Pfizer Says Its Vaccine Starts Losing Efficacy After This Long

As time goes on, experts continue to collect data on how the protection provided by the COVID vaccines fares over longer periods. Pfizer, Moderna, and Johnson&Johnson have all found evidence that suggests their vaccines continue to provide substantial protection for up to six months, but there's still a question of what happens after that. Now, Pfizer is saying immunity may wane over time in the face of the more infectious Delta variant, and the company announced it would be seeking authorization for a third booster shot of its vaccine in August.

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In a July 8 announcement, Pfizer cited a study from the Israel Ministry of Health that found that vaccine efficacy "in preventing both infection and symptomatic disease has declined six months post-vaccination." Meanwhile, the vaccine seems to remain effective at preventing serious illness beyond six months. Pfizer also noted the additional challenge the Delta variant poses in conjunction with waning immunity. The July 5 study out of Israel concluded that the Pfizer vaccine is not as effective against the Delta variant as it is against other strains, The Wall Street Journal reported.

The study was done from early June to early July, while Israel was experiencing an outbreak caused by the Delta variant. Israel's Health Ministry reported that amid the surge, the Pfizer vaccine was only 64 percent effective against infection and 94 percent effective at preventing serious illness. This is a substantial drop from Pfizer's original efficacy, which was 94 percent effective against any infection and 97 percent effective at preventing severe illness.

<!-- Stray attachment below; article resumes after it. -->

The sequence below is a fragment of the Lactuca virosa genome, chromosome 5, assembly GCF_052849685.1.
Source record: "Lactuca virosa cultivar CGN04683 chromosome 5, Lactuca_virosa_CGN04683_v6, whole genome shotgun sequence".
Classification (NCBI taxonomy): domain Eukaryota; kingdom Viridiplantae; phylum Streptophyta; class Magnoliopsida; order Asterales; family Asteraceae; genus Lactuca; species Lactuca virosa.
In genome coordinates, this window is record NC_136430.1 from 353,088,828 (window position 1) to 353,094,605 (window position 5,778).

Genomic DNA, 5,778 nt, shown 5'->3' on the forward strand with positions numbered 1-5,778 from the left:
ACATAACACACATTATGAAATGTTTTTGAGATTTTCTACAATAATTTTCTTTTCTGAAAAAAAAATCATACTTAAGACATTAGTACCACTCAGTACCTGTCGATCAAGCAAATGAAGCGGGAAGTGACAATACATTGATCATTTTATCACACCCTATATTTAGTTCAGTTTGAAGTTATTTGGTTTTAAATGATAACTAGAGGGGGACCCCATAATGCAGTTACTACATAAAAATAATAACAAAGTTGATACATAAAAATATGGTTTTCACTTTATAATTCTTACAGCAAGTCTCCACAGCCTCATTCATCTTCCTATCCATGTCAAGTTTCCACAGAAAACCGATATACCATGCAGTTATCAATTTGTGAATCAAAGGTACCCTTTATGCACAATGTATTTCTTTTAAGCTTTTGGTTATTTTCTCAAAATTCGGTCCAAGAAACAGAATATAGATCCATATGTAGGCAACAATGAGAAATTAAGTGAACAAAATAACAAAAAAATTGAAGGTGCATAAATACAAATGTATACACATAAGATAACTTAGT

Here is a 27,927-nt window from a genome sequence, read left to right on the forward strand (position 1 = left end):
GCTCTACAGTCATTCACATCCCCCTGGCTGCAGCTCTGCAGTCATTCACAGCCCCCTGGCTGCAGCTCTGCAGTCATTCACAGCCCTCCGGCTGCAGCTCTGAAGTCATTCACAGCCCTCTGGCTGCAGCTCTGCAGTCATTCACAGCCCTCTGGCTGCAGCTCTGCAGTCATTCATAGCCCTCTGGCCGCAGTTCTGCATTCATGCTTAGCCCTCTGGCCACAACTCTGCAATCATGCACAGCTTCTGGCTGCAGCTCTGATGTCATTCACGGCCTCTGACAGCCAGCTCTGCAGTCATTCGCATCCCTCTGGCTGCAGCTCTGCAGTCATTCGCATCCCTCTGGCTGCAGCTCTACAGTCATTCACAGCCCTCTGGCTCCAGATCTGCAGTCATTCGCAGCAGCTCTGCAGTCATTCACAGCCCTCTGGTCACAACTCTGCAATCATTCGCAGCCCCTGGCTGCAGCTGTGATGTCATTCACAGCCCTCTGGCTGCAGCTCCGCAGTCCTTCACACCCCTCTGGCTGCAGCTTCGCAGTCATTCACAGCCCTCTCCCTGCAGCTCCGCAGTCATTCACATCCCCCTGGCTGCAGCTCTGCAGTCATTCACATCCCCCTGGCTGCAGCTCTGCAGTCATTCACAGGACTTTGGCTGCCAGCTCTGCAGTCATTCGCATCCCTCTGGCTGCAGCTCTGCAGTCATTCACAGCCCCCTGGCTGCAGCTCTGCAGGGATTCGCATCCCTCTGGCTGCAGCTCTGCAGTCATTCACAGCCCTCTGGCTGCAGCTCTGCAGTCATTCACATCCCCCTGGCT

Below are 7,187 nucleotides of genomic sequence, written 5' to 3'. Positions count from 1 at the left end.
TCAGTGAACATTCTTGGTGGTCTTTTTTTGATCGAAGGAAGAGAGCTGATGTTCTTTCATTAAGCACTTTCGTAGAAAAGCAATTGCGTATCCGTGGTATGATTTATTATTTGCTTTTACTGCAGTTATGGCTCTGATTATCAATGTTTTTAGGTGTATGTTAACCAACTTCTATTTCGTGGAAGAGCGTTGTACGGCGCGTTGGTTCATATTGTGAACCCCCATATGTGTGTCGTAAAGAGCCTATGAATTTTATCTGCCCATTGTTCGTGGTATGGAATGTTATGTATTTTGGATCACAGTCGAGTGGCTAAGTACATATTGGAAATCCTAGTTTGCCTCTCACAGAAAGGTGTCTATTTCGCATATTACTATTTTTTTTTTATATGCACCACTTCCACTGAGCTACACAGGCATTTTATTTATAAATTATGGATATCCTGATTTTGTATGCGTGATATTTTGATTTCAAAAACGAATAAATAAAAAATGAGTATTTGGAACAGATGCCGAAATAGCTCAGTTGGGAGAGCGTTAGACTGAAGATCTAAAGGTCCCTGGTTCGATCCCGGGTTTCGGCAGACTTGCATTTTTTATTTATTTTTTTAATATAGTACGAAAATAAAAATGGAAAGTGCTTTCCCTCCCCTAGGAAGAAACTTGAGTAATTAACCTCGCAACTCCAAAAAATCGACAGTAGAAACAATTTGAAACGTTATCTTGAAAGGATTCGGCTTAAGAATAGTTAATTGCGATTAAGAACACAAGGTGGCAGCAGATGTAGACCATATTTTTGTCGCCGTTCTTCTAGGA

In the statement, Pfizer noted that the findings in the Israel study are consistent with the company's ongoing analysis. "That is why we have said, and we continue to believe that it is likely, based on the totality of the data we have to date, that a third dose may be needed within six to 12 months after full vaccination," the statement reads.

Pfizer recipients remain highly protected against severe illness from COVID for six months, but per the statement, the emergence of variants and a natural decrease in efficacy against symptomatic disease are expected to occur, which could lead to the need for a third dose. "Based on the totality of the data they have to date, Pfizer and BioNTech believe that a third dose may be beneficial to maintain the highest levels of protection," the statement says.

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Pfizer's Mikael Dolsten, PhD, told the Associated Press that data from the company's booster shot study suggests that people's antibody levels could jump five- to 10-fold after a third dose. While Pfizer seems certain that they want to send out third shots, regulatory agencies aren't as convinced. Per CNN, the U.S. Food and Drug Administration (FDA) and the Centers for Disease Control and Prevention (CDC) have released a joint statement saying, "Americans who have been fully vaccinated do not need a booster shot at this time."

On June 9, the World Health Organization (WHO) also told CNN, "We don't know whether booster vaccines will be needed to maintain protection against COVID-19 until additional data is collected." The organization noted that there are "limited data available on how long the protection from current doses lasts and whether an additional booster dose would be beneficial and for whom."

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